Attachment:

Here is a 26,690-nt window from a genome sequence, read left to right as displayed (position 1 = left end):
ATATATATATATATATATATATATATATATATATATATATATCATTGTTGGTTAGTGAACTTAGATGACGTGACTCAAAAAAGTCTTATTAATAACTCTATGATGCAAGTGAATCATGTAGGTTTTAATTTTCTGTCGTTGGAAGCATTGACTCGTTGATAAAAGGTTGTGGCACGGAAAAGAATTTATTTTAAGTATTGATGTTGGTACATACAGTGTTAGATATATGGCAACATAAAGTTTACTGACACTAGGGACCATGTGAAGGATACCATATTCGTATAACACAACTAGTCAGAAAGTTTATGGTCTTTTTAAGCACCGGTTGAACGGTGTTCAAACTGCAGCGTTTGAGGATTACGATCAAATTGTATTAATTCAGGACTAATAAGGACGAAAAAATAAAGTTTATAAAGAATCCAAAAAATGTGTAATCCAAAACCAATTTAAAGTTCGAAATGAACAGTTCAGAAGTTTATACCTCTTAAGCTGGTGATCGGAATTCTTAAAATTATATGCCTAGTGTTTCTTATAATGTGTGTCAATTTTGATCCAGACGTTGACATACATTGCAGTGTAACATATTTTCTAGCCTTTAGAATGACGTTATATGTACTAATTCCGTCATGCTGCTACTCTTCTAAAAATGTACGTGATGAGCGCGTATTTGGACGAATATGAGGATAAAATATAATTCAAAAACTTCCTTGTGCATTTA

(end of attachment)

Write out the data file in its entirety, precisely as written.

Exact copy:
Here is a 26,690-nt window from a genome sequence, read left to right as displayed (position 1 = left end):
ATATATATATATATATATATATATATATATATATATATATATCATTGTTGGTTAGTGAACTTAGATGACGTGACTCAAAAAAGTCTTATTAATAACTCTATGATGCAAGTGAATCATGTAGGTTTTAATTTTCTGTCGTTGGAAGCATTGACTCGTTGATAAAAGGTTGTGGCACGGAAAAGAATTTATTTTAAGTATTGATGTTGGTACATACAGTGTTAGATATATGGCAACATAAAGTTTACTGACACTAGGGACCATGTGAAGGATACCATATTCGTATAACACAACTAGTCAGAAAGTTTATGGTCTTTTTAAGCACCGGTTGAACGGTGTTCAAACTGCAGCGTTTGAGGATTACGATCAAATTGTATTAATTCAGGACTAATAAGGACGAAAAAATAAAGTTTATAAAGAATCCAAAAAATGTGTAATCCAAAACCAATTTAAAGTTCGAAATGAACAGTTCAGAAGTTTATACCTCTTAAGCTGGTGATCGGAATTCTTAAAATTATATGCCTAGTGTTTCTTATAATGTGTGTCAATTTTGATCCAGACGTTGACATACATTGCAGTGTAACATATTTTCTAGCCTTTAGAATGACGTTATATGTACTAATTCCGTCATGCTGCTACTCTTCTAAAAATGTACGTGATGAGCGCGTATTTGGACGAATATGAGGATAAAATATAATTCAAAAACTTCCTTGTGCATTTA